Background to ICZM
The Department of the Marine and Natural Resources set up a Coastal Zone Administrative Division in 1997. The principle functions were to support the development of sustainable coastal zone management through new policies, plans and legislation and through effective licensing arrangements for the foreshore, dumping at sea, and aquaculture.

To encourage Member States to develop ICZM in Europe, the EU funded demonstration projects. Between 1997 and 2000, the EU granted €700,000 (a LIFE programme which supports innovative environmental projects) to Cork County Council and its partners, University College Cork and Cork Institute of Technology to develop the Bantry CZM project.
Noel Dempsey, then Minister for the Environment, launched the Bantry Bay Coastal Zone Management Pilot Project in November 1997 to develop a consensus-based integrated coastal management strategy. Cork County Council had experienced difficulties in delivering on its responsibilities for the environment, physical infrastructure and planning within its jurisdiction.

The absence of any previously successful initiatives to ease local tensions persuaded the council to explore this alternative approach. The project grew out of a thesis by UCC graduate Aileen Hegarty (Towards a community based approach to Integrated Coastal Zone Management: A case study of Bantry Bay. M.Phil.)

The project adopted an innovative approach by involving maximum public participation, working for consensus with the local community and employing conflict resolution techniques.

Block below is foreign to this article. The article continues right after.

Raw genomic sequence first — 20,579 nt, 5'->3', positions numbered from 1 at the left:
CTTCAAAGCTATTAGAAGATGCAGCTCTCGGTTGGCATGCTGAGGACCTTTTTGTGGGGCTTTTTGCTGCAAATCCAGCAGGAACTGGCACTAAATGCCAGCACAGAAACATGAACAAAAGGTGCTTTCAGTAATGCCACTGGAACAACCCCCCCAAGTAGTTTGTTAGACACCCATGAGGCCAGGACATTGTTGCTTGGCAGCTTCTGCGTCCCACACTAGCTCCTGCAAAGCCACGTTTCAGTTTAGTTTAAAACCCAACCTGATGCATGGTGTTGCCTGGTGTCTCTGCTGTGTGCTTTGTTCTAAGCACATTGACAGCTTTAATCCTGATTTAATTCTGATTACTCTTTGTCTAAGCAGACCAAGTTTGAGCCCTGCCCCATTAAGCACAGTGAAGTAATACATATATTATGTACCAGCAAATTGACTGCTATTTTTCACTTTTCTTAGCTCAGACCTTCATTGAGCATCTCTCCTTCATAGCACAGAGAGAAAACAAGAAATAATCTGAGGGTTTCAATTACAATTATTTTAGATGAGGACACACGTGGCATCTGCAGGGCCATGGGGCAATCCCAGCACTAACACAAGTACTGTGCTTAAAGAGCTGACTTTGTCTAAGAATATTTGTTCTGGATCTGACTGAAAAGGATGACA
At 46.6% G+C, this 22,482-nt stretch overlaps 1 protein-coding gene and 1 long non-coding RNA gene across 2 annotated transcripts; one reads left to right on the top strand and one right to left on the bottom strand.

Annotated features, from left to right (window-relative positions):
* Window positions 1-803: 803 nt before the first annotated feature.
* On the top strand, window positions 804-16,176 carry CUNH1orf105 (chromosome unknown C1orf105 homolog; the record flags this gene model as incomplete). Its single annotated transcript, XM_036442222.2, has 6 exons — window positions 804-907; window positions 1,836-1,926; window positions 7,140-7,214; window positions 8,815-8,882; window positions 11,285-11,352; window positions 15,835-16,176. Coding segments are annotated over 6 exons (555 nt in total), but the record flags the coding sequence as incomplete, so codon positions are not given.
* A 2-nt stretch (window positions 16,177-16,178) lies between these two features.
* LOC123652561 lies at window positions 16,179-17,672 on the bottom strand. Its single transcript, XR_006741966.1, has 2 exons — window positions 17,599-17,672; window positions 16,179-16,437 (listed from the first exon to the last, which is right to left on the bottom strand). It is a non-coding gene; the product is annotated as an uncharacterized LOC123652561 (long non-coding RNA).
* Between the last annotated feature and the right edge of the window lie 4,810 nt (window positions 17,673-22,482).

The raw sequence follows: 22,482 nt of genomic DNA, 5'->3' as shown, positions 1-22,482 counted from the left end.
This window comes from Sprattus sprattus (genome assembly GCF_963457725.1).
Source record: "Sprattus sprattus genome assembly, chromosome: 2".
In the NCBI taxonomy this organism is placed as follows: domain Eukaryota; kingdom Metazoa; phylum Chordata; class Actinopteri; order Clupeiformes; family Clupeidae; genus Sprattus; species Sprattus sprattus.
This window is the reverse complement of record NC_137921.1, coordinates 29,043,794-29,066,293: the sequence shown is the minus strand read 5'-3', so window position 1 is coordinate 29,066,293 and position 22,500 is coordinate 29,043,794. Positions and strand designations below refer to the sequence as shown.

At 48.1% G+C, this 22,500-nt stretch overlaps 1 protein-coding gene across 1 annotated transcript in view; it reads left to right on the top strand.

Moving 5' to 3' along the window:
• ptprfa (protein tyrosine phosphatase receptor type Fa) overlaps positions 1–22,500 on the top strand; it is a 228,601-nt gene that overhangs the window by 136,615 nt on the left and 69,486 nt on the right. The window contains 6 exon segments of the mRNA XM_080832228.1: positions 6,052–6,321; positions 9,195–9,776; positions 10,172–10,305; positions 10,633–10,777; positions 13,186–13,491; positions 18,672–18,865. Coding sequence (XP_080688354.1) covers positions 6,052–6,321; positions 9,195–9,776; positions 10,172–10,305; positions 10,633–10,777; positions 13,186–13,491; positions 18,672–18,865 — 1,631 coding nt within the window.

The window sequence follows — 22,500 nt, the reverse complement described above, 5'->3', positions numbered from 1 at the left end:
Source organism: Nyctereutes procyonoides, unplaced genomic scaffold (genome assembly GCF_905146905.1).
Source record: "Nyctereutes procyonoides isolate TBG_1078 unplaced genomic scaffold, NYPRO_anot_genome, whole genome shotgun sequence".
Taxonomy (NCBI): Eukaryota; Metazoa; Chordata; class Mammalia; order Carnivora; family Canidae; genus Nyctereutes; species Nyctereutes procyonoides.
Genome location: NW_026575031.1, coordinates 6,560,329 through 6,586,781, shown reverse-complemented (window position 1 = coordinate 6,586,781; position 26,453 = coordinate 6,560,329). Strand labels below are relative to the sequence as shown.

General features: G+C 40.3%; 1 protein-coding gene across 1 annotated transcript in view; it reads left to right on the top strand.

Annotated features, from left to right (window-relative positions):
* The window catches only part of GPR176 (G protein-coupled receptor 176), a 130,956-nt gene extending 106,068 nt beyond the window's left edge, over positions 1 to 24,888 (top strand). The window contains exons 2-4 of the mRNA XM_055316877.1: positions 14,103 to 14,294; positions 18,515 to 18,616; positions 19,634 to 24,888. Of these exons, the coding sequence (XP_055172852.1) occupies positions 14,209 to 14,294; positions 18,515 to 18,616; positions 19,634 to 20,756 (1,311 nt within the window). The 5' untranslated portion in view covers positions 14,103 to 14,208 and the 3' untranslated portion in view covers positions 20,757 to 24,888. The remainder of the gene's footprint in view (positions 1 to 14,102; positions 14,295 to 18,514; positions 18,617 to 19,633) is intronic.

Anyone with a ‘stake’ in the area was accepted as having an interest in the project and having a right to be represented within it. Similarly, regulatory agencies with a direct executive role locally were also considered stakeholders. All participants within the process were treated equally.

In 2000 the Bantry Bay CZM project became the Bantry Bay Charter. Effectively this was a series of agreements among local people, sectoral groups and government agencies, and set out an overall vision of the area; principles for managing and developing it and over 200 distinct actions.
The Bantry Bay Charter Project won the prestigious National Planning Achievement Award 2000 (Irish Planning Institute) for its innovative approach.

Support withdrawn
In February 2003 however the project office closed due to a lack of funding.

“I regret that there are no funds available to my Department to support the work of the Bantry Bay Charter,” Minister Dermot Ahern said in April 2003.

Addressing a Coastal Zone Management Conference in Newfoundland in 2004, Charter facilitator Dr Harriet Emerson outlined the reasons for its closure as follows:

• A lack of commitment from government agencies to implement the Charter agreement.
• The relatively poor record of government in effective collaborative working
• Senior officers within the Marine Department were reluctant to engage meaningfully and allow a flexible approach to the conduct of its core responsibilities, in order to achieve improvements.
• The skeptical support of the mussel farmers in Bantry Bay, who stood to gain more than most from greater emphasis on improvements to water quality.
The loss of the Charter, Dr Emerson noted, “will be felt by all stakeholders. The Government in Ireland seems to have little grasp that the goal of increased successful and positive public participation will not be achieved without a clear demonstration of genuine respect for public involvement.”